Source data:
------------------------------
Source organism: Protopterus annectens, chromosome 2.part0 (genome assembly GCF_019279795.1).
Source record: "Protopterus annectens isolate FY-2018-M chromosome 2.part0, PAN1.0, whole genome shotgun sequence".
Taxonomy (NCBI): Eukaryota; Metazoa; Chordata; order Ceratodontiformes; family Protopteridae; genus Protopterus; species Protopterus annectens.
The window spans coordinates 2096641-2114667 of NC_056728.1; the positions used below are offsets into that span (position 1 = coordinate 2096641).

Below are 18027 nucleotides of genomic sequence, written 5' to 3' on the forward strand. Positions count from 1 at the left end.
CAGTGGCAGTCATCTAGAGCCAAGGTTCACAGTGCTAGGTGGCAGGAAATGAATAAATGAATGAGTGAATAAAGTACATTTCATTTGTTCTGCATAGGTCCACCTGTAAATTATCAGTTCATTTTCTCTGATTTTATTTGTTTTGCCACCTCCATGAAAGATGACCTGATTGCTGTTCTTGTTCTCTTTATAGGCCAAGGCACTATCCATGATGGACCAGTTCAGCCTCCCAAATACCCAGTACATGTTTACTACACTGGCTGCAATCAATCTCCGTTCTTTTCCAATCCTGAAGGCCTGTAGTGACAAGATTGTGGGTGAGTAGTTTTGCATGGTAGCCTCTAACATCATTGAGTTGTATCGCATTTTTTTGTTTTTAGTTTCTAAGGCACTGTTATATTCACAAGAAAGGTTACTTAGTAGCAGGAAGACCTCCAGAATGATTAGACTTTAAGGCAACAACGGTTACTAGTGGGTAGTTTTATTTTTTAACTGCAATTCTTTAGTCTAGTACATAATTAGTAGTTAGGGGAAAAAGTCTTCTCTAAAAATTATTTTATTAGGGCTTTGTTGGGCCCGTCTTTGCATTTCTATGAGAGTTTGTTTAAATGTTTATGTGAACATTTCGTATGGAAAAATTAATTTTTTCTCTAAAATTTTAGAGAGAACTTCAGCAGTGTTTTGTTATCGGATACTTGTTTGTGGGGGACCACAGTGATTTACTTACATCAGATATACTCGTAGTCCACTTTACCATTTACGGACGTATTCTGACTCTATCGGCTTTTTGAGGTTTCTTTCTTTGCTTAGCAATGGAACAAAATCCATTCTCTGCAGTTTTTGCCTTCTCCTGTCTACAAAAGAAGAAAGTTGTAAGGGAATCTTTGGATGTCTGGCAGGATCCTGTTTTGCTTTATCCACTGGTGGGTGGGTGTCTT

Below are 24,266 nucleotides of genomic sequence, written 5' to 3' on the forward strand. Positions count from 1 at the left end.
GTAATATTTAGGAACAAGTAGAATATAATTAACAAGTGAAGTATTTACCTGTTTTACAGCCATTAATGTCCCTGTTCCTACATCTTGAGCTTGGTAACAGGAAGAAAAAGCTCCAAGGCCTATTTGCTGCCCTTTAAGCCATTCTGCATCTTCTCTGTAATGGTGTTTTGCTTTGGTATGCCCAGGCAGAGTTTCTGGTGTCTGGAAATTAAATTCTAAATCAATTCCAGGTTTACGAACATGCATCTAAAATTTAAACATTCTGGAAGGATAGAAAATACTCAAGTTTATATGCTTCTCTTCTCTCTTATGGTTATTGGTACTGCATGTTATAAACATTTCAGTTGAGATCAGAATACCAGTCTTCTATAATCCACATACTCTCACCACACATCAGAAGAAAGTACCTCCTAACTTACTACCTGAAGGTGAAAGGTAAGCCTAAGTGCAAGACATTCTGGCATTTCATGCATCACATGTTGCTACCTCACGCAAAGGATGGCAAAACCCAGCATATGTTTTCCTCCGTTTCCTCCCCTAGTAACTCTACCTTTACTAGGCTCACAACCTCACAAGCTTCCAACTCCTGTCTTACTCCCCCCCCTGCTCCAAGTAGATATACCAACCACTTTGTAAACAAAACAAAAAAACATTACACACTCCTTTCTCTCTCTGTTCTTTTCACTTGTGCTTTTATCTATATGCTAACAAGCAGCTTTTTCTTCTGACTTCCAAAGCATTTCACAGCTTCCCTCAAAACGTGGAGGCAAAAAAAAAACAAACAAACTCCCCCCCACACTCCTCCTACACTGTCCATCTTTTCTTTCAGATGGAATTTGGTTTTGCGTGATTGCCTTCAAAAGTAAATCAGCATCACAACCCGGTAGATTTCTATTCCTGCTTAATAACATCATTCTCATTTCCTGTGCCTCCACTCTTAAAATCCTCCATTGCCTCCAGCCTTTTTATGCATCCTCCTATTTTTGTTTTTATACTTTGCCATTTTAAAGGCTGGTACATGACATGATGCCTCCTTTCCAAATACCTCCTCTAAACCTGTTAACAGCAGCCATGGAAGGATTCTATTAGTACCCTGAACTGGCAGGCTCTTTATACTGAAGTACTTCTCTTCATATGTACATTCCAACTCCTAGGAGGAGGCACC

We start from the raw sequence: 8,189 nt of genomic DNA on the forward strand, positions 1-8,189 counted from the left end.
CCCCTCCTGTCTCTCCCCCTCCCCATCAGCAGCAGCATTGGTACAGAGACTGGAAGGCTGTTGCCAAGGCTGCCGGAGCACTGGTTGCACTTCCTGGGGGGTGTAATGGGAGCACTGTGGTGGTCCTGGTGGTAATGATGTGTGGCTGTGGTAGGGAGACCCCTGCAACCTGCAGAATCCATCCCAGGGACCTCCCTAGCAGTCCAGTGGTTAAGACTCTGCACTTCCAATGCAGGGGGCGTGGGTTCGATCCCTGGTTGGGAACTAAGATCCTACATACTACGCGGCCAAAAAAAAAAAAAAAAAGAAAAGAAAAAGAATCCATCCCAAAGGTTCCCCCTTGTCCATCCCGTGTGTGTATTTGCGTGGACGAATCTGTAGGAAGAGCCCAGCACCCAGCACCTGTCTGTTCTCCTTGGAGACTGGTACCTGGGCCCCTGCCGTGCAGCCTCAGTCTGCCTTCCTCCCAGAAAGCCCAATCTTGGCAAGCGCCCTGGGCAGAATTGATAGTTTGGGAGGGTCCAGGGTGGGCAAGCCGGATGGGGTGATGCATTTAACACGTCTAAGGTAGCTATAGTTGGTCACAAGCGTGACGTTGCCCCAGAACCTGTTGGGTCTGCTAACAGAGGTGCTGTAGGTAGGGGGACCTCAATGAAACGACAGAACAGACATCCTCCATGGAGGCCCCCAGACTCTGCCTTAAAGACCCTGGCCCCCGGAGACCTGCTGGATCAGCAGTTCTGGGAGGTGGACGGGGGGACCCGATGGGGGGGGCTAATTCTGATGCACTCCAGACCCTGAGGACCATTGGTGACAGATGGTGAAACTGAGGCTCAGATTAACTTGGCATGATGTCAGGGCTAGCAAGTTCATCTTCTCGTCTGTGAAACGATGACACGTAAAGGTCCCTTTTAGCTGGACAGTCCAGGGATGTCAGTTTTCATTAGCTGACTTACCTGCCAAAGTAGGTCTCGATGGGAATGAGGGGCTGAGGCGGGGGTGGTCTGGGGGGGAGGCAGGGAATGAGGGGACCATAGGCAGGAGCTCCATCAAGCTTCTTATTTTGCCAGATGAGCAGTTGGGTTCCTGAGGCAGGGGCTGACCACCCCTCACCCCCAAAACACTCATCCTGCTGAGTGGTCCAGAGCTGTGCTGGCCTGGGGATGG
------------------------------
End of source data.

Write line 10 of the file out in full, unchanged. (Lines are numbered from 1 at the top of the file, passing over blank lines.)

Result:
CCCCTCCTGTCTCTCCCCCTCCCCATCAGCAGCAGCATTGGTACAGAGACTGGAAGGCTGTTGCCAAGGCTGCCGGAGCACTGGTTGCACTTCCTGGGGGGTGTAATGGGAGCACTGTGGTGGTCCTGGTGGTAATGATGTGTGGCTGTGGTAGGGAGACCCCTGCAACCTGCAGAATCCATCCCAGGGACCTCCCTAGCAGTCCAGTGGTTAAGACTCTGCACTTCCAATGCAGGGGGCGTGGGTTCGATCCCTGGTTGGGAACTAAGATCCTACATACTACGCGGCCAAAAAAAAAAAAAAAAAGAAAAGAAAAAGAATCCATCCCAAAGGTTCCCCCTTGTCCATCCCGTGTGTGTATTTGCGTGGACGAATCTGTAGGAAGAGCCCAGCACCCAGCACCTGTCTGTTCTCCTTGGAGACTGGTACCTGGGCCCCTGCCGTGCAGCCTCAGTCTGCCTTCCTCCCAGAAAGCCCAATCTTGGCAAGCGCCCTGGGCAGAATTGATAGTTTGGGAGGGTCCAGGGTGGGCAAGCCGGATGGGGTGATGCATTTAACACGTCTAAGGTAGCTATAGTTGGTCACAAGCGTGACGTTGCCCCAGAACCTGTTGGGTCTGCTAACAGAGGTGCTGTAGGTAGGGGGACCTCAATGAAACGACAGAACAGACATCCTCCATGGAGGCCCCCAGACTCTGCCTTAAAGACCCTGGCCCCCGGAGACCTGCTGGATCAGCAGTTCTGGGAGGTGGACGGGGGGACCCGATGGGGGGGGCTAATTCTGATGCACTCCAGACCCTGAGGACCATTGGTGACAGATGGTGAAACTGAGGCTCAGATTAACTTGGCATGATGTCAGGGCTAGCAAGTTCATCTTCTCGTCTGTGAAACGATGACACGTAAAGGTCCCTTTTAGCTGGACAGTCCAGGGATGTCAGTTTTCATTAGCTGACTTACCTGCCAAAGTAGGTCTCGATGGGAATGAGGGGCTGAGGCGGGGGTGGTCTGGGGGGGAGGCAGGGAATGAGGGGACCATAGGCAGGAGCTCCATCAAGCTTCTTATTTTGCCAGATGAGCAGTTGGGTTCCTGAGGCAGGGGCTGACCACCCCTCACCCCCAAAACACTCATCCTGCTGAGTGGTCCAGAGCTGTGCTGGCCTGGGGATGG